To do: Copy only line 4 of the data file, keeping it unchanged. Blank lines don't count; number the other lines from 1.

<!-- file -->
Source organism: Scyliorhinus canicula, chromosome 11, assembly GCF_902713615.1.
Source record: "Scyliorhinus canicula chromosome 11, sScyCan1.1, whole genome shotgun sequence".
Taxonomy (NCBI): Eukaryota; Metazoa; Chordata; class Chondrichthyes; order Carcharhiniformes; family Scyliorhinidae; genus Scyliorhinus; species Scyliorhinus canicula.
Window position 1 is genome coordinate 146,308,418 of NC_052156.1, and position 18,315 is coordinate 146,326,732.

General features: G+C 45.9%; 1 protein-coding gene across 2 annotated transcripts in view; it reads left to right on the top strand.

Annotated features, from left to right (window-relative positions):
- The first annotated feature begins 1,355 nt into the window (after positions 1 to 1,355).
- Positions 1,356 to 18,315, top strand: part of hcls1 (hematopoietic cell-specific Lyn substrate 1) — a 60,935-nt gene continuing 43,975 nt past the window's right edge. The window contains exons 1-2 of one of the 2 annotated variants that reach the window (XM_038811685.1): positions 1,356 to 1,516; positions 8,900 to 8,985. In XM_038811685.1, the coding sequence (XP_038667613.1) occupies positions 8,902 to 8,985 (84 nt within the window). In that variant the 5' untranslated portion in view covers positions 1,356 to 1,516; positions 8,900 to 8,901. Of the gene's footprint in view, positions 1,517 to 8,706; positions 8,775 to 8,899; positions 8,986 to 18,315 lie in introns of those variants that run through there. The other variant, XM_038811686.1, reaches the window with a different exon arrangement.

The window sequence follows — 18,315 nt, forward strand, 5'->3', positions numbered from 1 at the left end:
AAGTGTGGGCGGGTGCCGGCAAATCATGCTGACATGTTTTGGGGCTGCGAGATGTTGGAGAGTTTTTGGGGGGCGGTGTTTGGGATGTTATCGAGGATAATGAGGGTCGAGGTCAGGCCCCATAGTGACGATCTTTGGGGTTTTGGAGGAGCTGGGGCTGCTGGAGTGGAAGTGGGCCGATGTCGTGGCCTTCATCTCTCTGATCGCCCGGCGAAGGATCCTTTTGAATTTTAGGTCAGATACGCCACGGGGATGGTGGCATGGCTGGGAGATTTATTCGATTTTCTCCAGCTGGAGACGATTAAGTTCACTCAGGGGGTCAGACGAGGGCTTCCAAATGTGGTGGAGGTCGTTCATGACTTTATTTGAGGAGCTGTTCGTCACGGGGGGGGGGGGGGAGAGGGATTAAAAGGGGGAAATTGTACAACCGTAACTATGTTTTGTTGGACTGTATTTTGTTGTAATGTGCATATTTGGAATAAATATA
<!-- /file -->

Window position 1 is genome coordinate 146,308,418 of NC_052156.1, and position 18,315 is coordinate 146,326,732.